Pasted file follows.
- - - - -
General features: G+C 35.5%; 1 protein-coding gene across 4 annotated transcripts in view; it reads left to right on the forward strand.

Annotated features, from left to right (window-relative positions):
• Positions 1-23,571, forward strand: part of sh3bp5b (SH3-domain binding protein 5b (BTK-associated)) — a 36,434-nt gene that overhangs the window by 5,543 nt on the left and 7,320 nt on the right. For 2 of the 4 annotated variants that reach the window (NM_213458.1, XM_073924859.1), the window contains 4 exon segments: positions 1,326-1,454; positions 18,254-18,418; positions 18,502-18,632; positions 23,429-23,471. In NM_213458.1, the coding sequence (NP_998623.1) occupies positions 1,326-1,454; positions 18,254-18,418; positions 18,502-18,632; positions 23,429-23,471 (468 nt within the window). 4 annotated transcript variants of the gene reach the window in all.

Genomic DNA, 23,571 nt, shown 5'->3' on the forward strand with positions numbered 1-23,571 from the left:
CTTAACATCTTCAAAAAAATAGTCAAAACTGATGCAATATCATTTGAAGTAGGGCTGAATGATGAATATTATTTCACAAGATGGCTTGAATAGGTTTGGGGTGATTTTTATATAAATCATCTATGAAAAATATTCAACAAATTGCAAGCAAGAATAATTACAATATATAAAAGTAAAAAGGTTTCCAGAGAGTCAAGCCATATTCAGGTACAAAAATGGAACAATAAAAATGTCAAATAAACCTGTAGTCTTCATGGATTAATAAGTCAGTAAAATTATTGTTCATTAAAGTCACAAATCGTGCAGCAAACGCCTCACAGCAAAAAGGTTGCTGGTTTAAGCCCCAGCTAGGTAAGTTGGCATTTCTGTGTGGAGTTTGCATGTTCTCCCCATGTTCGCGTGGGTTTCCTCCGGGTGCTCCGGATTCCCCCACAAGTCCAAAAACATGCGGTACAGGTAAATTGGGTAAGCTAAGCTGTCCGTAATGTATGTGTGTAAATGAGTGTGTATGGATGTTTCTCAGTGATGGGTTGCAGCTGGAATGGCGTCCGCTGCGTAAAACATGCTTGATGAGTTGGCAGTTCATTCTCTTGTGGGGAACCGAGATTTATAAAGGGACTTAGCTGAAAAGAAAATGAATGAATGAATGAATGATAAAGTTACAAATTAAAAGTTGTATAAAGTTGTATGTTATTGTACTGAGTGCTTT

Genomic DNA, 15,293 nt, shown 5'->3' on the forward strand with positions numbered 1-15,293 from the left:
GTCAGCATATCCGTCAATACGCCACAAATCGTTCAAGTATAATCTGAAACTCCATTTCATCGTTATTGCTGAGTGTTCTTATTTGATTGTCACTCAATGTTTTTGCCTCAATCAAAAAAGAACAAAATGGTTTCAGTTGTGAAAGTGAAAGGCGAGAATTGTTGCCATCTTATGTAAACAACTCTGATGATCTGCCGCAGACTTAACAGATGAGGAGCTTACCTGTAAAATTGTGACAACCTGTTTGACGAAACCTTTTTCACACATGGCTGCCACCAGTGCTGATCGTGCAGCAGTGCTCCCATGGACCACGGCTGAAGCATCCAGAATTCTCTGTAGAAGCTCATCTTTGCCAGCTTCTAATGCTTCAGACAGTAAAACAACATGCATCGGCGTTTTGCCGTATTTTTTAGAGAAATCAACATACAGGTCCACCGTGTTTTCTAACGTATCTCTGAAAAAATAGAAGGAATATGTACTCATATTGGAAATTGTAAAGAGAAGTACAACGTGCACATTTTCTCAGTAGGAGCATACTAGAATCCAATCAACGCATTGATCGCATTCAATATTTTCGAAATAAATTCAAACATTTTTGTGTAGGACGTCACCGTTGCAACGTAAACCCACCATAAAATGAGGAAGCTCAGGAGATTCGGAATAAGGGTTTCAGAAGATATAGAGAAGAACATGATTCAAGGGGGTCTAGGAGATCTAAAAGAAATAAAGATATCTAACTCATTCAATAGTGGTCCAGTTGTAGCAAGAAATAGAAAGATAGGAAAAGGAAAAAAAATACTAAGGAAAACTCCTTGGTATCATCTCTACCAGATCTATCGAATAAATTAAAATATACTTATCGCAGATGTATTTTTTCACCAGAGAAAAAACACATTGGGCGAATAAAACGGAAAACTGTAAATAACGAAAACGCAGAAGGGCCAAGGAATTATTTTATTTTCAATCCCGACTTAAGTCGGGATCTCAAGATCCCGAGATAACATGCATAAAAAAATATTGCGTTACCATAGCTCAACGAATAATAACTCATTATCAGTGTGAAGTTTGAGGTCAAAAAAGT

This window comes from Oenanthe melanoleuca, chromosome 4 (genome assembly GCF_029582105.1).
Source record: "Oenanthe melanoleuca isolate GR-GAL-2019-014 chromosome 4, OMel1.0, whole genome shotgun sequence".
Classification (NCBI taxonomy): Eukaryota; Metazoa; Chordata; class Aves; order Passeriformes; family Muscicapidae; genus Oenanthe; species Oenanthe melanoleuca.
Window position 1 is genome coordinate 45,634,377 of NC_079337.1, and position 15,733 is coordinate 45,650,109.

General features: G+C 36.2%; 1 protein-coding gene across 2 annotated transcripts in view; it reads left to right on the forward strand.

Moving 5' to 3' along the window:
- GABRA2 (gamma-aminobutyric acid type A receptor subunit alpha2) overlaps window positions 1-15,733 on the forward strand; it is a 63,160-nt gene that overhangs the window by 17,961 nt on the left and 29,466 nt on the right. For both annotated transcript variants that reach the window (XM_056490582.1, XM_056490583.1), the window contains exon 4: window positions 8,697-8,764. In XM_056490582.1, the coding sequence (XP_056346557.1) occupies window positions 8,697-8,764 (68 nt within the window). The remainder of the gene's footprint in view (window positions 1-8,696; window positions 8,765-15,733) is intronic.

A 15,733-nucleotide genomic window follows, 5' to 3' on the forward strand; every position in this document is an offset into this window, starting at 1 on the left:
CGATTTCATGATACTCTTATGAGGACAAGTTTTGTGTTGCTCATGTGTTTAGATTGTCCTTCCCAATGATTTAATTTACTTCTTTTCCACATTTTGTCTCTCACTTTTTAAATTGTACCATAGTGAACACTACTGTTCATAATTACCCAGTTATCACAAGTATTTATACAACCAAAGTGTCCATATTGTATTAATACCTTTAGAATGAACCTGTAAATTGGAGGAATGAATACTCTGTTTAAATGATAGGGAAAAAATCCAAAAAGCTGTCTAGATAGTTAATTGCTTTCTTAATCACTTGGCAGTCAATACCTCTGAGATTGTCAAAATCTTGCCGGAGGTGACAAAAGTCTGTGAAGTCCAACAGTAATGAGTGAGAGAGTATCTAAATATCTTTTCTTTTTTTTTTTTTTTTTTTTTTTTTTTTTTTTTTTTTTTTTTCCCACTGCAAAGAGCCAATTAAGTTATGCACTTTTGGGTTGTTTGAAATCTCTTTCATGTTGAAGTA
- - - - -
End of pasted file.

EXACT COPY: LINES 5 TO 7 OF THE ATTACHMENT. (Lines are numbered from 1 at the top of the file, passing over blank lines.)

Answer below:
CTTAACATCTTCAAAAAAATAGTCAAAACTGATGCAATATCATTTGAAGTAGGGCTGAATGATGAATATTATTTCACAAGATGGCTTGAATAGGTTTGGGGTGATTTTTATATAAATCATCTATGAAAAATATTCAACAAATTGCAAGCAAGAATAATTACAATATATAAAAGTAAAAAGGTTTCCAGAGAGTCAAGCCATATTCAGGTACAAAAATGGAACAATAAAAATGTCAAATAAACCTGTAGTCTTCATGGATTAATAAGTCAGTAAAATTATTGTTCATTAAAGTCACAAATCGTGCAGCAAACGCCTCACAGCAAAAAGGTTGCTGGTTTAAGCCCCAGCTAGGTAAGTTGGCATTTCTGTGTGGAGTTTGCATGTTCTCCCCATGTTCGCGTGGGTTTCCTCCGGGTGCTCCGGATTCCCCCACAAGTCCAAAAACATGCGGTACAGGTAAATTGGGTAAGCTAAGCTGTCCGTAATGTATGTGTGTAAATGAGTGTGTATGGATGTTTCTCAGTGATGGGTTGCAGCTGGAATGGCGTCCGCTGCGTAAAACATGCTTGATGAGTTGGCAGTTCATTCTCTTGTGGGGAACCGAGATTTATAAAGGGACTTAGCTGAAAAGAAAATGAATGAATGAATGAATGATAAAGTTACAAATTAAAAGTTGTATAAAGTTGTATGTTATTGTACTGAGTGCTTT

Genomic DNA, 15,293 nt, shown 5'->3' on the forward strand with positions numbered 1-15,293 from the left:
GTCAGCATATCCGTCAATACGCCACAAATCGTTCAAGTATAATCTGAAACTCCATTTCATCGTTATTGCTGAGTGTTCTTATTTGATTGTCACTCAATGTTTTTGCCTCAATCAAAAAAGAACAAAATGGTTTCAGTTGTGAAAGTGAAAGGCGAGAATTGTTGCCATCTTATGTAAACAACTCTGATGATCTGCCGCAGACTTAACAGATGAGGAGCTTACCTGTAAAATTGTGACAACCTGTTTGACGAAACCTTTTTCACACATGGCTGCCACCAGTGCTGATCGTGCAGCAGTGCTCCCATGGACCACGGCTGAAGCATCCAGAATTCTCTGTAGAAGCTCATCTTTGCCAGCTTCTAATGCTTCAGACAGTAAAACAACATGCATCGGCGTTTTGCCGTATTTTTTAGAGAAATCAACATACAGGTCCACCGTGTTTTCTAACGTATCTCTGAAAAAATAGAAGGAATATGTACTCATATTGGAAATTGTAAAGAGAAGTACAACGTGCACATTTTCTCAGTAGGAGCATACTAGAATCCAATCAACGCATTGATCGCATTCAATATTTTCGAAATAAATTCAAACATTTTTGTGTAGGACGTCACCGTTGCAACGTAAACCCACCATAAAATGAGGAAGCTCAGGAGATTCGGAATAAGGGTTTCAGAAGATATAGAGAAGAACATGATTCAAGGGGGTCTAGGAGATCTAAAAGAAATAAAGATATCTAACTCATTCAATAGTGGTCCAGTTGTAGCAAGAAATAGAAAGATAGGAAAAGGAAAAAAAATACTAAGGAAAACTCCTTGGTATCATCTCTACCAGATCTATCGAATAAATTAAAATATACTTATCGCAGATGTATTTTTTCACCAGAGAAAAAACACATTGGGCGAATAAAACGGAAAACTGTAAATAACGAAAACGCAGAAGGGCCAAGGAATTATTTTATTTTCAATCCCGACTTAAGTCGGGATCTCAAGATCCCGAGATAACATGCATAAAAAAATATTGCGTTACCATAGCTCAACGAATAATAACTCATTATCAGTGTGAAGTTTGAGGTCAAAAAAGT